Before his visit I thought that we’d probably hook up a couple of times while he was here, no big deal, nothing important, see you when I’m home for Christmas. Hanging out during the day was awesome: we had a really fun time looking at the city together, exploring museums and parks, eating around. But at night, inexplicably and in a very visceral way, I did NOT want him ANYWHERE near me. (Unfortunately, my living arrangement doesn’t really have a couch or any other available sleeping surface, but now that doesn’t sound like a very legitimate excuse for putting up with shitty feelings.) I felt like I was just obliging him every time he tried to kiss me. I’d try to make out with him, but I just couldn’t follow through. I was literally wincing.

In my head I kind of wanted to hook up with him just to figure it out. Why all of a sudden could I not even think about kissing him, let alone having sex with him again? We were still friends and it was still casual. So what had changed?

On the last night of his visit, when I just wanted to roll over from my left side to my right, he again decided that would be a great time to wake me up by trying to make out with me.

“Boy,” I said. “Can you just let me sleep? Please? I don’t think you realize how annoyed I am, and I’m trying really hard not to be. But I am tired. Sleep is good for me right now.”

“But I just want it to be like how it used to be … we had so much fun,” he kind-of-whined.

Now, me, feeling like a megabitch: “Boy. We hooked up a few times over summer vacation. And summer vacation is over. I live in California. You live in Seattle. This is nothing.” I hoped he would understand once I pointed out what we had was a “summer thing.”

Then he asked something that made me want to run downstairs and hide. “So does that mean that you’re, like, breaking up with me right now?”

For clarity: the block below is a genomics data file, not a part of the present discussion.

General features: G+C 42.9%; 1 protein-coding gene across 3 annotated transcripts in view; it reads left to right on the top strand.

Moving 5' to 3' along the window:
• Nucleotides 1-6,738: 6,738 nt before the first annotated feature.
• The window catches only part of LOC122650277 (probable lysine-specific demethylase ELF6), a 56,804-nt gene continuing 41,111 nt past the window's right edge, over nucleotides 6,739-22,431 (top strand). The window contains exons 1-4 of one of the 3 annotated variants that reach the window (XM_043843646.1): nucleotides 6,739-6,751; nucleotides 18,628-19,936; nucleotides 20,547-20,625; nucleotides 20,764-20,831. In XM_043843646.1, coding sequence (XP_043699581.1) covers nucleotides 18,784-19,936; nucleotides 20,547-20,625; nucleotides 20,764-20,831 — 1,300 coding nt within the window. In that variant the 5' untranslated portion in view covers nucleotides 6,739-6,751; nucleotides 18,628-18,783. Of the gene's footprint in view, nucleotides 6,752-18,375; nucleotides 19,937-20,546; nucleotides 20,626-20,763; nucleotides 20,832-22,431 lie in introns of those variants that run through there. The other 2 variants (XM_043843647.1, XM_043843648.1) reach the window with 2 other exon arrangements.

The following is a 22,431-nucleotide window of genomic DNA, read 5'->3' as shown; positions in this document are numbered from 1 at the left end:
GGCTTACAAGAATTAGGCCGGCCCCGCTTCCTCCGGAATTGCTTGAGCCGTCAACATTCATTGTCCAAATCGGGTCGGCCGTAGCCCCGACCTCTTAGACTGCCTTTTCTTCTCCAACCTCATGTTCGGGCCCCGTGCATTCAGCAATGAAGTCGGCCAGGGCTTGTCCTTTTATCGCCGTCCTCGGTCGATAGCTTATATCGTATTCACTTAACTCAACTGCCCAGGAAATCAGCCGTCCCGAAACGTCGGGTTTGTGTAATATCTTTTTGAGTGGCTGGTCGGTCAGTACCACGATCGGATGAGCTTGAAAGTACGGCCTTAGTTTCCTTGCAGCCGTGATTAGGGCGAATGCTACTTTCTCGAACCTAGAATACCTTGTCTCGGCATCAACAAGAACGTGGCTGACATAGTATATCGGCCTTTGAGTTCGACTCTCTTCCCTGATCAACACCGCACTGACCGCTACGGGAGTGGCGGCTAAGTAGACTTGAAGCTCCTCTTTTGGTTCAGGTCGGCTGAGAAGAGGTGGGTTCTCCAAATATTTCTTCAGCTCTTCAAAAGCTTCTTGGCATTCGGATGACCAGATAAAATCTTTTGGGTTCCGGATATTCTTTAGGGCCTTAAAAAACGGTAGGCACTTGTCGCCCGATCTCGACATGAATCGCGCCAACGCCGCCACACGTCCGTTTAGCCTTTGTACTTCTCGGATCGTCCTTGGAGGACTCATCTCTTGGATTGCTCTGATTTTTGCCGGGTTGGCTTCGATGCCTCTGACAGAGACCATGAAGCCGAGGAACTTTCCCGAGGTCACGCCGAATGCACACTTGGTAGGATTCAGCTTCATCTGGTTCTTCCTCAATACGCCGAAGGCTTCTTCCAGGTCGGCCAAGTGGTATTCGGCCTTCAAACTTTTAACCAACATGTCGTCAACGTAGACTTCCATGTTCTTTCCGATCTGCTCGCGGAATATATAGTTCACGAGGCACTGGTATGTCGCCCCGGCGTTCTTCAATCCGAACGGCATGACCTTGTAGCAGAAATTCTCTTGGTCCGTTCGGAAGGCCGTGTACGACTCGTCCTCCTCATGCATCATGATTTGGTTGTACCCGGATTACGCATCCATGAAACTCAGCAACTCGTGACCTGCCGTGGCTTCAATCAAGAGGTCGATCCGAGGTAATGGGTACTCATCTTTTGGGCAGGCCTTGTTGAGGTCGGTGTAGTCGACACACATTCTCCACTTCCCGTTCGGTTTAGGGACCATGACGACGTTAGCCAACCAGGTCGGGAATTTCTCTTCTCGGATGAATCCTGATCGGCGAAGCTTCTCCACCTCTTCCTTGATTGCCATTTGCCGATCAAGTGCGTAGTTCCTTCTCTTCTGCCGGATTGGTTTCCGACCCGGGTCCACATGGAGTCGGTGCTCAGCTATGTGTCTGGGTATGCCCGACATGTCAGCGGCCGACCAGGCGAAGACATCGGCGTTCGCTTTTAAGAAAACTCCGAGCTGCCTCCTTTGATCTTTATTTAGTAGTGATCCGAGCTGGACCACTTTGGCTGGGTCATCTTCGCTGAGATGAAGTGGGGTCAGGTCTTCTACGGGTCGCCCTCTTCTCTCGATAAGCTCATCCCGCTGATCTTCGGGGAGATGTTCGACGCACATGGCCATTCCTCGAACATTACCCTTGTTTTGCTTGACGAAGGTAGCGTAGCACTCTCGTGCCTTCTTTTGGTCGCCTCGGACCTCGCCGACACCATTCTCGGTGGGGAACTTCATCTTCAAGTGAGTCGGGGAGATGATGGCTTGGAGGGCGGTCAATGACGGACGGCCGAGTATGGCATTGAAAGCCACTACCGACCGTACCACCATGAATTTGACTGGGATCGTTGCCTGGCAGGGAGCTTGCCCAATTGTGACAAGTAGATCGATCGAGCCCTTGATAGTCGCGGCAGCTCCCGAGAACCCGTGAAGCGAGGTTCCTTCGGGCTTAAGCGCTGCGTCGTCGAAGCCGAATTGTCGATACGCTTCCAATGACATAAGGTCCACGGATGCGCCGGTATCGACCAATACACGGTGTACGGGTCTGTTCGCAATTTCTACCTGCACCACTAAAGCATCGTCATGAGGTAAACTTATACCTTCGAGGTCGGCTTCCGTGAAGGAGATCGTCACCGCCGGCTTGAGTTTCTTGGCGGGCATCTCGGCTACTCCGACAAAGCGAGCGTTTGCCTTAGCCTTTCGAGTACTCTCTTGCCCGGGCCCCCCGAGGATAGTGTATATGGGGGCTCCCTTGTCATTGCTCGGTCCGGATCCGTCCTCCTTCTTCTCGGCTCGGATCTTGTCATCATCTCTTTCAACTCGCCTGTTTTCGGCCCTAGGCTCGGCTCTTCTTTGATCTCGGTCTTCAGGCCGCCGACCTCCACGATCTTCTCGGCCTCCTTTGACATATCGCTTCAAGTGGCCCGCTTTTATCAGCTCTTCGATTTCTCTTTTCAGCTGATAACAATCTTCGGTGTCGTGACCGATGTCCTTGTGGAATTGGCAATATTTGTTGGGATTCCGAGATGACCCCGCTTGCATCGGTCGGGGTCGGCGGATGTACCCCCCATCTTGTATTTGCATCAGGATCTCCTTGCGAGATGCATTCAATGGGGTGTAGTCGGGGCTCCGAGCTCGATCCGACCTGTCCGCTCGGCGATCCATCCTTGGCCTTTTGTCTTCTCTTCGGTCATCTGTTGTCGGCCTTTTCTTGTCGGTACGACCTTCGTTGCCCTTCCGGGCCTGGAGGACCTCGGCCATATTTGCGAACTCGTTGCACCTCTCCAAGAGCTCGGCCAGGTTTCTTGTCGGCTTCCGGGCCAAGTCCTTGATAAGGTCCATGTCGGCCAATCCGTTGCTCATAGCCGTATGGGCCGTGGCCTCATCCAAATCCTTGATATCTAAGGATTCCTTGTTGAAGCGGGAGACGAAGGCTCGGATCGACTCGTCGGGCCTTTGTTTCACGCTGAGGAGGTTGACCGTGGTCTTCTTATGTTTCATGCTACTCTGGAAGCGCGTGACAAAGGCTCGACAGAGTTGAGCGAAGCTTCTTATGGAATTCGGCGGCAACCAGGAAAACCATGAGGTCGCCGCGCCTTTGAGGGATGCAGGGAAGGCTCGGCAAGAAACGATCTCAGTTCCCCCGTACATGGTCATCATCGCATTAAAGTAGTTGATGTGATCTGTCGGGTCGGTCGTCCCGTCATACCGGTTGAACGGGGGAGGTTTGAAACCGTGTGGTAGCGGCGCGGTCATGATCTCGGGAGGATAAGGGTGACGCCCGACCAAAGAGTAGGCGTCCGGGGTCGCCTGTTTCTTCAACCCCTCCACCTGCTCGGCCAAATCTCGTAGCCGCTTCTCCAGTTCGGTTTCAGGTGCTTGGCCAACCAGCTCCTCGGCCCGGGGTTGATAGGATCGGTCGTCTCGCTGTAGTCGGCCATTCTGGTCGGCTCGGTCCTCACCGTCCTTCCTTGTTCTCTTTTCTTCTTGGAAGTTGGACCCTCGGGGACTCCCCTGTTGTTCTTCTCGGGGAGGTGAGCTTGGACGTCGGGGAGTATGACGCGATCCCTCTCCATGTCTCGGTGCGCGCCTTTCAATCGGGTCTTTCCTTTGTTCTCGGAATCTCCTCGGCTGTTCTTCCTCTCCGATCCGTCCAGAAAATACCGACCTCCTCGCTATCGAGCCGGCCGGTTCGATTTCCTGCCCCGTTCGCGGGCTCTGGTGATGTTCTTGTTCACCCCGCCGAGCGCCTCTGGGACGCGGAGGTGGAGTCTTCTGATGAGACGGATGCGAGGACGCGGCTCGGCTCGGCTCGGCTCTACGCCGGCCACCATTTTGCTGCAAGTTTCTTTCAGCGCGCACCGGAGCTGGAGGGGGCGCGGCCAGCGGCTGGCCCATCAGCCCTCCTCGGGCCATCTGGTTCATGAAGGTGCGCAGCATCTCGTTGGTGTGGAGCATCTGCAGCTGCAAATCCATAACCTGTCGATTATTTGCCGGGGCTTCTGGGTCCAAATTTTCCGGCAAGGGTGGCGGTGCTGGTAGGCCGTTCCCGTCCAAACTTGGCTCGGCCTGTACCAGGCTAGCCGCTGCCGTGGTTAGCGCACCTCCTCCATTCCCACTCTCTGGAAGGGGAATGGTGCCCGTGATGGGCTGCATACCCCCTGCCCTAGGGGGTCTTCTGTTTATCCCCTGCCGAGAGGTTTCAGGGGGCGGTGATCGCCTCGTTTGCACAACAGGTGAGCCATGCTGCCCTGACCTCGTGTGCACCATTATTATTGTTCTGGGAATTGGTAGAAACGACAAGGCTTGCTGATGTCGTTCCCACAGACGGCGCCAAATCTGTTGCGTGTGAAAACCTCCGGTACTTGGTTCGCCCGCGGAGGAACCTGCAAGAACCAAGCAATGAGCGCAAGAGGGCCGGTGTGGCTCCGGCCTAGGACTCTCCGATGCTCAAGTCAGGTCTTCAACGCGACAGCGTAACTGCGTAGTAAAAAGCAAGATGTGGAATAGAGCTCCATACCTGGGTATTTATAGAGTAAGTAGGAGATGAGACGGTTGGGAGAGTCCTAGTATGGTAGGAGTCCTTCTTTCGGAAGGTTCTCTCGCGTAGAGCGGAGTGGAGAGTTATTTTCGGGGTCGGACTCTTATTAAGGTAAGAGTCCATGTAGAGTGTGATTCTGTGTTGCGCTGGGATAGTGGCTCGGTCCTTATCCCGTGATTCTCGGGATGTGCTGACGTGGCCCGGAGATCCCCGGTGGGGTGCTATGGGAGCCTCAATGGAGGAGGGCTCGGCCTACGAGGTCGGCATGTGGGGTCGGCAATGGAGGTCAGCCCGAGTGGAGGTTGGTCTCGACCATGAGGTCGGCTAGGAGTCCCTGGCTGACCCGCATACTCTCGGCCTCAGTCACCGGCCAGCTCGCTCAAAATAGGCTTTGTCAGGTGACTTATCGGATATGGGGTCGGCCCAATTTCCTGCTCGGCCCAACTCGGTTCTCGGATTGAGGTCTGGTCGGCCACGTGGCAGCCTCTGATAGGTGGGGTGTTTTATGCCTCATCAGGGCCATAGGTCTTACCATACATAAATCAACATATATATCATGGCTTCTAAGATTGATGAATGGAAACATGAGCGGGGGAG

I choked. Excuse me? Breaking up WHAT? You were my summer hookup, not my boyfriend. I didn’t even know what to say. So I tried to fall back asleep, and secretly waited desperately for the morning, when we could wake up and not be in bed and just be friends again. I was so revolted my legs just wanted to run away immediately.

This song by Wilco played in my head the whole time:

He left Monday morning and left a note under the leftover wine we didn’t drink from a party. He instructed me to “remember the good times, before the bad ones.” By “bad ones” I don’t think he meant just when I didn’t want to have sex; he obviously expected a lot more from me in other ways, too, than I was ever going to give him.

Later I talked to my best friend Shannon about it. I asked her why I was so revolted by the mere notion of hooking up with a kid that I’d enjoyed hooking up with just a month ago. What was wrong with me?

“Dylan,” she said, “normal people usually can’t just hook up with people if they don’t like them. You probably just don’t like him that way. That’s boundaries for normal people.”

I think why it felt so wrong is because I have two different lives: one at home and one at college. And blending them feels really strange. The looseness and freedom of a Seattle summer just don’t fit into my hectic art-school life in the Bay. Whatever happened with him and me last summer doesn’t fit in with now. ♦